The Surprising Reason Older Kids Are Better at Math
Though the results of a new study suggest that kids are better at problem-solving after third grade than they are after second grade don't sound that surprising, the twist comes in why they're better: Not because they've necessarily learned more, but because what they've learned has changed the way their brains work, reports CNN.
The 90 children who participated in the study -- half of whom had just finished second grade and the rest of whom were recent third grade-grads -- were tasked with math problems of varying degrees apprpriate to their education level. The third graders got more of the answers correct -- though neither group had a perfect success rate -- but the two groups showed differences in how their brains got them to the answer:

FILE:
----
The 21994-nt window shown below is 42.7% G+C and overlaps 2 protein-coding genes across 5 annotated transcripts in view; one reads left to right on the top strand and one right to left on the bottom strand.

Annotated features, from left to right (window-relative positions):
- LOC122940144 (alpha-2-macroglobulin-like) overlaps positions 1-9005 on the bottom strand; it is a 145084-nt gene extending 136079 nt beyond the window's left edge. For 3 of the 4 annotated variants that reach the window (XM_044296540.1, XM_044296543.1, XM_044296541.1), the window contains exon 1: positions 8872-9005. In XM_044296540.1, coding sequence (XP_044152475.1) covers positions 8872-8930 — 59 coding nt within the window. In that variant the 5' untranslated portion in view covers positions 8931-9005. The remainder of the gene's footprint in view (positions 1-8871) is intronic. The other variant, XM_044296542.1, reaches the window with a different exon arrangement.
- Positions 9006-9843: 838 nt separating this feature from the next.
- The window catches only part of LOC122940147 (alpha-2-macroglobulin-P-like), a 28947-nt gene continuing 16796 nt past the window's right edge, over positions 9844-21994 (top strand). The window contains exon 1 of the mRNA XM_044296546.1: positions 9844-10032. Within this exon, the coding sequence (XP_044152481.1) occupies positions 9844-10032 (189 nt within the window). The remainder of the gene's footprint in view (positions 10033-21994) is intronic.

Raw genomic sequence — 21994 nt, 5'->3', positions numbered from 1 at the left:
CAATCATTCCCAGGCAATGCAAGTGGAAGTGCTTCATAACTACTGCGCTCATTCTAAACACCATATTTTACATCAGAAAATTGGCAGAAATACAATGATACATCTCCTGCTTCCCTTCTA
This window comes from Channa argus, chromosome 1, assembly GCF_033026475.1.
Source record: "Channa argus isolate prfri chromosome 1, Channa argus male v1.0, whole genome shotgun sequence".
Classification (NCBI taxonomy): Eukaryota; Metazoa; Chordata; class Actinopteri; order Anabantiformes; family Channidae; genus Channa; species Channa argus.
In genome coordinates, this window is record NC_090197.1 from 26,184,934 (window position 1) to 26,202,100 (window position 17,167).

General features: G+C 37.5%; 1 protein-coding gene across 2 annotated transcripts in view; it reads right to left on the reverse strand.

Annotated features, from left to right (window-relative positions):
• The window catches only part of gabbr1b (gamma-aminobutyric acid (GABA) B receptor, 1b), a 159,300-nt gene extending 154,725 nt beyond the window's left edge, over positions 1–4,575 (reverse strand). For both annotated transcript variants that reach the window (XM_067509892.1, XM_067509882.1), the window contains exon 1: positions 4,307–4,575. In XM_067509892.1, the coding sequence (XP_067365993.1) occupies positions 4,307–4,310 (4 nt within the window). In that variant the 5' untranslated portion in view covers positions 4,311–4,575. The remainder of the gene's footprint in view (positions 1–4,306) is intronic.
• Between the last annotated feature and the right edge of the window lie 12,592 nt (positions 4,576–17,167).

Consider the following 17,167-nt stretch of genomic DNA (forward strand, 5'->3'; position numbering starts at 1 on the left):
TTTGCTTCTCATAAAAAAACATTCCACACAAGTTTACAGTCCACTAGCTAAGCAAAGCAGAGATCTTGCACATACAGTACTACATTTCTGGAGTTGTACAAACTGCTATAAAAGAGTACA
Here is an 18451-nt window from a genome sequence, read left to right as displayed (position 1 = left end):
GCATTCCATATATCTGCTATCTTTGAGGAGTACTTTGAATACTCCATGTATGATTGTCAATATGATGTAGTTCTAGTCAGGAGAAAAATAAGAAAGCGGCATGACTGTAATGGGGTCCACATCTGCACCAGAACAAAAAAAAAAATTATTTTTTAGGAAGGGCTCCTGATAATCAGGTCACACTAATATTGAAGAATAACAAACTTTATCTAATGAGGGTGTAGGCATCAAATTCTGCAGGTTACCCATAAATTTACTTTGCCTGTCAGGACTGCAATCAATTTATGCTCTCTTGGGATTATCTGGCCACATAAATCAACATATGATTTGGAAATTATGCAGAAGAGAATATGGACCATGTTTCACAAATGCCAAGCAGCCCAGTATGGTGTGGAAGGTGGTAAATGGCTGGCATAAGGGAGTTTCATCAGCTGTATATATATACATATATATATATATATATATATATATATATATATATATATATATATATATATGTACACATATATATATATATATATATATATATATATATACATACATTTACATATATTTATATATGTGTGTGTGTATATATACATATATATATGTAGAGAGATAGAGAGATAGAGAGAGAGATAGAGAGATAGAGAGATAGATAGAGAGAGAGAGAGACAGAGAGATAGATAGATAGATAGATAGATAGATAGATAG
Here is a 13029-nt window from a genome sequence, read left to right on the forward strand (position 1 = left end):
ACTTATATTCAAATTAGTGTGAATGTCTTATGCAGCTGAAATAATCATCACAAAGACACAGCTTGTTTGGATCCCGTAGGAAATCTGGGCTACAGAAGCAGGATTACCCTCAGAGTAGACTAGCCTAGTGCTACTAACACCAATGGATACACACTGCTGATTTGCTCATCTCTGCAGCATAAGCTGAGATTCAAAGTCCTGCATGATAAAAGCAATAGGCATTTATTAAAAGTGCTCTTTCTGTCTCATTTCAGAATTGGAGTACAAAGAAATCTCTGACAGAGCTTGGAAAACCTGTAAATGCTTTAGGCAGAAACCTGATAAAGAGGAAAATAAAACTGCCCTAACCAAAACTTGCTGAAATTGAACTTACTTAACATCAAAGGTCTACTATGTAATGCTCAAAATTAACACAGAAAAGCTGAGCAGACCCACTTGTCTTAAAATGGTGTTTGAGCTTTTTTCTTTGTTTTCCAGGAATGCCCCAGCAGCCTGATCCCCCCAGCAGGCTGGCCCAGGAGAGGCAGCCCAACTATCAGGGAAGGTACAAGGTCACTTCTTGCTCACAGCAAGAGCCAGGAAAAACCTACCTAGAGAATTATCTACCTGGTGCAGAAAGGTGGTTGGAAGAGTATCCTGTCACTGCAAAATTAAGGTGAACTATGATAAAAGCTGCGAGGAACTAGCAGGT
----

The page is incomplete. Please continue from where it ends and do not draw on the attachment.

While the second graders' brains treated these kinds of tasks similarly, third graders showed distinct brain responses for simple and difficult problems. The older children showed greater engagement in a brain system related to quantity representation, and in another related to working memory.
The third graders' brains also showed greater "cross-talk," or signal transfer, along pathways that deal with information between those two regions, and help with more efficient numerical problem solving.
The researchers theorize that, as more studies are completed, they could use the brain imaging results to develop new education and tutoring techniques for students who have trouble with math.
"Hopefully at some point we'll be able to translate and use this information to examine children with dyscalculia and related learning disabilities," said neuroscientist Vinod Menon.
Photo: ansik/Creative Commons
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